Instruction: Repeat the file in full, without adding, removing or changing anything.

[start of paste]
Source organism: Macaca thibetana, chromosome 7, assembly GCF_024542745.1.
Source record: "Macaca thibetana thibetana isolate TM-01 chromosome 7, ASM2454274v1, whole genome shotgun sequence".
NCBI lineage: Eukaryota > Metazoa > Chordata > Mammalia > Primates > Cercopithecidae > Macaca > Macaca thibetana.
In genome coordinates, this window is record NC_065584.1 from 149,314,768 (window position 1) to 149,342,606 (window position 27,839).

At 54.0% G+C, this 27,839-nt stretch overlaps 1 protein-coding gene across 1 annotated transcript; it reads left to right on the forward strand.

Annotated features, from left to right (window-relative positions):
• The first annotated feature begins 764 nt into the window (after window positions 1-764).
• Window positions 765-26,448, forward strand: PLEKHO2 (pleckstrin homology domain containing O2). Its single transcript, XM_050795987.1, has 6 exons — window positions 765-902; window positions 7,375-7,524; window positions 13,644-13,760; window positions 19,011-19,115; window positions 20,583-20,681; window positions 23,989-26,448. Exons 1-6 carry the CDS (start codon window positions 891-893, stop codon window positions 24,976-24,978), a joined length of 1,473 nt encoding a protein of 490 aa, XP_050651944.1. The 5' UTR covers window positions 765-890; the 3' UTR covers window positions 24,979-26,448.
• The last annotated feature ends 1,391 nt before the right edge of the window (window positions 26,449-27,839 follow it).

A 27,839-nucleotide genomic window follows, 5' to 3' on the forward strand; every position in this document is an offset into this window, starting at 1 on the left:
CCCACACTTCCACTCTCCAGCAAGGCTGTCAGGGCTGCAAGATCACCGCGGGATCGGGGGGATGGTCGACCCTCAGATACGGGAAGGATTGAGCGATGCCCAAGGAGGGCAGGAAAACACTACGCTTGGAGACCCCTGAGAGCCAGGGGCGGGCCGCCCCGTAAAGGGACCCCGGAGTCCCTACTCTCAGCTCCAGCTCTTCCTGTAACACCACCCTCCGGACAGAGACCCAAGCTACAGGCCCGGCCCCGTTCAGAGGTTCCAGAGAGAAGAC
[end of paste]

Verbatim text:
Source organism: Macaca thibetana, chromosome 7, assembly GCF_024542745.1.
Source record: "Macaca thibetana thibetana isolate TM-01 chromosome 7, ASM2454274v1, whole genome shotgun sequence".
NCBI lineage: Eukaryota > Metazoa > Chordata > Mammalia > Primates > Cercopithecidae > Macaca > Macaca thibetana.
In genome coordinates, this window is record NC_065584.1 from 149,314,768 (window position 1) to 149,342,606 (window position 27,839).

At 54.0% G+C, this 27,839-nt stretch overlaps 1 protein-coding gene across 1 annotated transcript; it reads left to right on the forward strand.

Annotated features, from left to right (window-relative positions):
• The first annotated feature begins 764 nt into the window (after window positions 1-764).
• Window positions 765-26,448, forward strand: PLEKHO2 (pleckstrin homology domain containing O2). Its single transcript, XM_050795987.1, has 6 exons — window positions 765-902; window positions 7,375-7,524; window positions 13,644-13,760; window positions 19,011-19,115; window positions 20,583-20,681; window positions 23,989-26,448. Exons 1-6 carry the CDS (start codon window positions 891-893, stop codon window positions 24,976-24,978), a joined length of 1,473 nt encoding a protein of 490 aa, XP_050651944.1. The 5' UTR covers window positions 765-890; the 3' UTR covers window positions 24,979-26,448.
• The last annotated feature ends 1,391 nt before the right edge of the window (window positions 26,449-27,839 follow it).

A 27,839-nucleotide genomic window follows, 5' to 3' on the forward strand; every position in this document is an offset into this window, starting at 1 on the left:
CCCACACTTCCACTCTCCAGCAAGGCTGTCAGGGCTGCAAGATCACCGCGGGATCGGGGGGATGGTCGACCCTCAGATACGGGAAGGATTGAGCGATGCCCAAGGAGGGCAGGAAAACACTACGCTTGGAGACCCCTGAGAGCCAGGGGCGGGCCGCCCCGTAAAGGGACCCCGGAGTCCCTACTCTCAGCTCCAGCTCTTCCTGTAACACCACCCTCCGGACAGAGACCCAAGCTACAGGCCCGGCCCCGTTCAGAGGTTCCAGAGAGAAGAC